City commissioners will have more say than the mayor over what happens with the money, as will a civilian oversight board. But Suarez — who talked about sea-rise and housing as priorities on election night — will have the bully pulpit and the ability to lobby commissioners on what to do with the new-found resources.

Emilio Gonzalez, who resigned Tuesday as aviation director and CEO of Miami International Airport, could be Suarez’s pick as city manager. CARL JUSTE cjuste@miamiherald.com

▪ Who will Suarez tap to take over the city’s day-to-day operations as city manager and police chief?

Current City Manager Daniel Alfonso will be out by Jan. 10. And Suarez’s pick to replace him is likely to be a caretaker candidate, given that Suarez wants to resurrect a strong mayor push that would give the mayor the ability to run the city and make personnel decisions.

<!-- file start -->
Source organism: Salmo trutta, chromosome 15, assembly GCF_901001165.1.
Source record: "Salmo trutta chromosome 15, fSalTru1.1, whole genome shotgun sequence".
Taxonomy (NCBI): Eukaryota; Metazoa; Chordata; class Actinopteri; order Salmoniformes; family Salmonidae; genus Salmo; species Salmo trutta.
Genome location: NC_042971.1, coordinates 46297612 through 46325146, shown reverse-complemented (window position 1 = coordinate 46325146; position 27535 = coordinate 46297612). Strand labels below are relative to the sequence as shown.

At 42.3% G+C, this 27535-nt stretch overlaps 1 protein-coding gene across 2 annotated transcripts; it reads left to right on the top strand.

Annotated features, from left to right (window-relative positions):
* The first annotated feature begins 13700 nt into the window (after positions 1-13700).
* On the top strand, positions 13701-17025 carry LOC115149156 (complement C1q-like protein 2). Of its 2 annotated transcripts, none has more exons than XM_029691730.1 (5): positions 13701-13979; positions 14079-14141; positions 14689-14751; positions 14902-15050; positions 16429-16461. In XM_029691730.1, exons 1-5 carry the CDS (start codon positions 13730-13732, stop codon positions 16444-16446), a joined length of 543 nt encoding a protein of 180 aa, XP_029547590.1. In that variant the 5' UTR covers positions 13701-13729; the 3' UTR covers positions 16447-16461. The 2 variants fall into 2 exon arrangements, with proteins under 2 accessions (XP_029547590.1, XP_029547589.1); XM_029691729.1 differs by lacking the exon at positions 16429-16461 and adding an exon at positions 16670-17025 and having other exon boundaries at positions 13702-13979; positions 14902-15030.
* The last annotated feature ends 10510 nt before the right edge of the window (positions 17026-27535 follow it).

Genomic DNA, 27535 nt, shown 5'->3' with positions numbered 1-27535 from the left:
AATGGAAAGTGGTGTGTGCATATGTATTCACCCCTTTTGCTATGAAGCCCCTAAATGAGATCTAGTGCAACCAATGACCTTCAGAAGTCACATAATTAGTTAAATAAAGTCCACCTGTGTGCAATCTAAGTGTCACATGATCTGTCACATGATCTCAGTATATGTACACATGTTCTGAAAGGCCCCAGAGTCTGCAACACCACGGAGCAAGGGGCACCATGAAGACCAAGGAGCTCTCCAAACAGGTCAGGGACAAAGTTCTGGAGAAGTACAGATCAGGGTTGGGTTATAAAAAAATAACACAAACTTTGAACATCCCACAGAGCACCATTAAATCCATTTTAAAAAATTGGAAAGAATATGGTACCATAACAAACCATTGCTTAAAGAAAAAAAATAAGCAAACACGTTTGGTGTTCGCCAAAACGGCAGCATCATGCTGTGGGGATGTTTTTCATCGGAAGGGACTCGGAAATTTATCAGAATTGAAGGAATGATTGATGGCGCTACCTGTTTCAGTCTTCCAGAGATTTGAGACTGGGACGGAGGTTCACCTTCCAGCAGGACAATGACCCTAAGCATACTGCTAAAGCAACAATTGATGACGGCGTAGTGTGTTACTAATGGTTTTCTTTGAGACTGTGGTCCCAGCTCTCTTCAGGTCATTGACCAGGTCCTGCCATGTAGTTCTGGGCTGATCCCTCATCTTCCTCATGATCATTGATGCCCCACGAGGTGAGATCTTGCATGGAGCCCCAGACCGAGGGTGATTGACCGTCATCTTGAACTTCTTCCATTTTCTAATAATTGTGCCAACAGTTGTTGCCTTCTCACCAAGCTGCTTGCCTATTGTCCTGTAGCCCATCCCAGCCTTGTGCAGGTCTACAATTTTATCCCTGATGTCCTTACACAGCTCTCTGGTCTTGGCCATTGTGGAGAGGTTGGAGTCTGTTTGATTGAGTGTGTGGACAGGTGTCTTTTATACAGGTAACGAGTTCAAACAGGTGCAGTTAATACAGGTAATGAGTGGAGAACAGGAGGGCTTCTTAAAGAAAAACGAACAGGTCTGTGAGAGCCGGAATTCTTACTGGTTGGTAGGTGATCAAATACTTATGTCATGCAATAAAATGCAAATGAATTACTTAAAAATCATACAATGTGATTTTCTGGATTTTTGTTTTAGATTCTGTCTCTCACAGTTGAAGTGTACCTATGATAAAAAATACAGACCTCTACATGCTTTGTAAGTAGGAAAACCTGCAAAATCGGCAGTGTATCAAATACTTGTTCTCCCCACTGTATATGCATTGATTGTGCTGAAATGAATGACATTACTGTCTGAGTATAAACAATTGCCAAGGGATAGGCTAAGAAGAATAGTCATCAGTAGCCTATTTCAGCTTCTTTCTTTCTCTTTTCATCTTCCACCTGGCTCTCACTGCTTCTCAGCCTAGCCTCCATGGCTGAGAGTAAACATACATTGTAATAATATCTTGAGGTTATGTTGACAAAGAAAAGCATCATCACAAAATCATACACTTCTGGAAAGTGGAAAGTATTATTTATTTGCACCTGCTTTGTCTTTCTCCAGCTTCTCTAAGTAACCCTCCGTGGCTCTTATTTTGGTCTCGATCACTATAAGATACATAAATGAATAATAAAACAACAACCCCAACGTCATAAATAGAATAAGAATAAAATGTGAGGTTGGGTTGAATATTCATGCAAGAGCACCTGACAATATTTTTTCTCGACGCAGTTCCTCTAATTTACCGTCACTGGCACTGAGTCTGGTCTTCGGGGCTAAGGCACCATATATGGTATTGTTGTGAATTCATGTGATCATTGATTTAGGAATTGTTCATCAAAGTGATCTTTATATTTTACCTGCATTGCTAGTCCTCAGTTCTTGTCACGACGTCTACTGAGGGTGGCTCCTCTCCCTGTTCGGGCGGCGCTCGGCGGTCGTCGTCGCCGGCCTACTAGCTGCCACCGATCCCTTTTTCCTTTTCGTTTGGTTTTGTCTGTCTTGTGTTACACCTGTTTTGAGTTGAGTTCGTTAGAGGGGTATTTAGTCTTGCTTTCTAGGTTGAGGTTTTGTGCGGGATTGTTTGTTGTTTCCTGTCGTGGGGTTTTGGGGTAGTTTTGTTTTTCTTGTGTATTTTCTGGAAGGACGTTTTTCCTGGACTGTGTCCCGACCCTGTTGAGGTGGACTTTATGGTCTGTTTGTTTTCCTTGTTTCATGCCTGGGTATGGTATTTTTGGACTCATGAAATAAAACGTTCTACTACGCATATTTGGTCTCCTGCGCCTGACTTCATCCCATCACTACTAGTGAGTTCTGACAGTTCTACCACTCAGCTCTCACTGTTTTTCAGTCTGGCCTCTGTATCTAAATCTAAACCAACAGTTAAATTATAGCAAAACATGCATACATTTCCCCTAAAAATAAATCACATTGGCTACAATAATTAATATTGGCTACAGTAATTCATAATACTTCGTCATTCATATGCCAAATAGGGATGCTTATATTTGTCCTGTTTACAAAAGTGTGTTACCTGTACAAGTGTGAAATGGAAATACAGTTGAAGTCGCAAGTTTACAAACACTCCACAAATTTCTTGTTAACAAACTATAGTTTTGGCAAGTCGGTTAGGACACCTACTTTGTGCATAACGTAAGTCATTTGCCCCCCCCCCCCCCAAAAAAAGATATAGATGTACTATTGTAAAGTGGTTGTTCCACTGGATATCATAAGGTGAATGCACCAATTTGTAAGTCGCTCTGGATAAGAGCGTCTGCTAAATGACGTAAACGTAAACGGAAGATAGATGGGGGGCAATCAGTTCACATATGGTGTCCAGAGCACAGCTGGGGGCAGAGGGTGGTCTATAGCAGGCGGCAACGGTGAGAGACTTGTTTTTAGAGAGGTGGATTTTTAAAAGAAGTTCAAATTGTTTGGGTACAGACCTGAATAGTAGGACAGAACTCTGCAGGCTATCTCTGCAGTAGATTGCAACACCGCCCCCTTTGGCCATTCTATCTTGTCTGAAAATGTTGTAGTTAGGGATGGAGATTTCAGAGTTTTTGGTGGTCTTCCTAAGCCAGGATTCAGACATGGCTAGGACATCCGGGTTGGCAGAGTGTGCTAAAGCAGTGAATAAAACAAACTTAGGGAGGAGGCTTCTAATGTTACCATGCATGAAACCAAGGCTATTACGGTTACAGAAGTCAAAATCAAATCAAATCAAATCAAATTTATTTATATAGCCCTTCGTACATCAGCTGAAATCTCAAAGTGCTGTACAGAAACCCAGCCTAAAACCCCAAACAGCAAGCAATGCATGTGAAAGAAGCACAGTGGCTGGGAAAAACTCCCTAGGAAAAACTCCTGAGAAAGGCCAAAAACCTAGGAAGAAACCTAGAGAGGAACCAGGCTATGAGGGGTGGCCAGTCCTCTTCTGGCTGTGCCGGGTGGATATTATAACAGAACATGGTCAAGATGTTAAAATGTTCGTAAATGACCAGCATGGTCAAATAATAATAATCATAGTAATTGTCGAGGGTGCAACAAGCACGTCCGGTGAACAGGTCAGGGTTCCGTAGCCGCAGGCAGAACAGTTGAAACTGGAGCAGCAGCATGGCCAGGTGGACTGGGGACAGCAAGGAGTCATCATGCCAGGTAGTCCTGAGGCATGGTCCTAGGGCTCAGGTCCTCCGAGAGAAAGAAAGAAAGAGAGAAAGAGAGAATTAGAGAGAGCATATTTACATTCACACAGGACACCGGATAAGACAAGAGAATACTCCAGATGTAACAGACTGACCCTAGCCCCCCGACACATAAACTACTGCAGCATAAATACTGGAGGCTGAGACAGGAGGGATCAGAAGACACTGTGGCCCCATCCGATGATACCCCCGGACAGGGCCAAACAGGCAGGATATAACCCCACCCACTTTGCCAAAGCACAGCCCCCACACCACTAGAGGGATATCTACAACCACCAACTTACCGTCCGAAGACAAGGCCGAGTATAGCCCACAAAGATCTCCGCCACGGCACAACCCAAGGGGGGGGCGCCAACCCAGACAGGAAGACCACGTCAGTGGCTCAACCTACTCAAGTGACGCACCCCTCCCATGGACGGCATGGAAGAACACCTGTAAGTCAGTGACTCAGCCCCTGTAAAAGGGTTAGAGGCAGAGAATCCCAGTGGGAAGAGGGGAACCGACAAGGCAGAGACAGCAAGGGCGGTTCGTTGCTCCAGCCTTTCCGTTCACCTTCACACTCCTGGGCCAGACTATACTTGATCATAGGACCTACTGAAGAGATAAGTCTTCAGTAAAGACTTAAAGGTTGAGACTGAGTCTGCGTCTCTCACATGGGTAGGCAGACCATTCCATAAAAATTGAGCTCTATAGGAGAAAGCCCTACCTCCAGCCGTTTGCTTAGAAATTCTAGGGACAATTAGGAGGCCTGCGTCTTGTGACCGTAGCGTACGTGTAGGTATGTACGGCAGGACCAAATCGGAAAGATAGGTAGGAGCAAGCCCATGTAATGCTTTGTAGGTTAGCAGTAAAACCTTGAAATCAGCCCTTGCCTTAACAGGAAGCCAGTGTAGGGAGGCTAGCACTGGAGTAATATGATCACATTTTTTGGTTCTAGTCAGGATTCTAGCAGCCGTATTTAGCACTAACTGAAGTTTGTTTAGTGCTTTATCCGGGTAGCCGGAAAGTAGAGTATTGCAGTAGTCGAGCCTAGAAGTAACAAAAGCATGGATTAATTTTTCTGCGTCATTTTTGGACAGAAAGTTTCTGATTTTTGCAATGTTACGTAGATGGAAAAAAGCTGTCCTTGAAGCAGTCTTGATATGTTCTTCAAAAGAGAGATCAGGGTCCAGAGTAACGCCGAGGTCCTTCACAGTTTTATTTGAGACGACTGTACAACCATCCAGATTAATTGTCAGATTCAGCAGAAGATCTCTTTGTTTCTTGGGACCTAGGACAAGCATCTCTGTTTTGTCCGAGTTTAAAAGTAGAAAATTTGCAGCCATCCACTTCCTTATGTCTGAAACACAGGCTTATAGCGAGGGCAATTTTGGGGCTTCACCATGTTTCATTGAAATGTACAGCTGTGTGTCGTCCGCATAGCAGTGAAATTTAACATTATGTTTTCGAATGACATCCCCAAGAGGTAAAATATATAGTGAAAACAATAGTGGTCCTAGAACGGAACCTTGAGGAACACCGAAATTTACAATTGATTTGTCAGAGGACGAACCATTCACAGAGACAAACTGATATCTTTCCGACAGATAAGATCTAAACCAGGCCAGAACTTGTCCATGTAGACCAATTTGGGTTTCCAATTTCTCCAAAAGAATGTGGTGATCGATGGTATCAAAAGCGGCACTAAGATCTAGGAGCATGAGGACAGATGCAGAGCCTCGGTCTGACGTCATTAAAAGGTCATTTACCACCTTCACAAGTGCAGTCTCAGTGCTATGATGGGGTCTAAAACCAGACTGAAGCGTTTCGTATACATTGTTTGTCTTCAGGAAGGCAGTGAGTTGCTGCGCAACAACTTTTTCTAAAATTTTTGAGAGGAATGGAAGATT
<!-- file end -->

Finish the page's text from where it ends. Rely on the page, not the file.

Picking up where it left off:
Suarez has told people at City Hall that he’s narrowed the candidates down to a small group, but says he hasn’t found a new administrator yet. Emilio Gonzalez, who submitted his resignation Tuesday as CEO of Miami International Airport, is rumored to be a leading contender.

Suarez will also be able to pick a new police chief. Under Miami’s charter, the mayor can’t tell the manager who to hire. But nothing tells him he can’t tell a manager candidate who to hire to replace Rodolfo “Rudy” Llanes, who is expected to finally retire in March.

▪ Speaking of the strong mayor initiative, Suarez plans to resurrect his push to change the city’s charter in order to empower the city’s mostly ceremonial mayor as an administrator.

Voters gave the city’s top post “executive” powers in 1997, allowing the mayor to hire and fire a city manager, choose the City Commission’s chairman, veto legislation and set the budget. But Suarez says the system has proved dysfunctional, since it also gives some similar powers to commissioners and forces the city’s top administrator to serve two masters — the mayor and commission — with what can often be conflicting opinions.

Suarez can try to convince commissioners to place the initiative on the ballot, or push the proposal through a petition drive.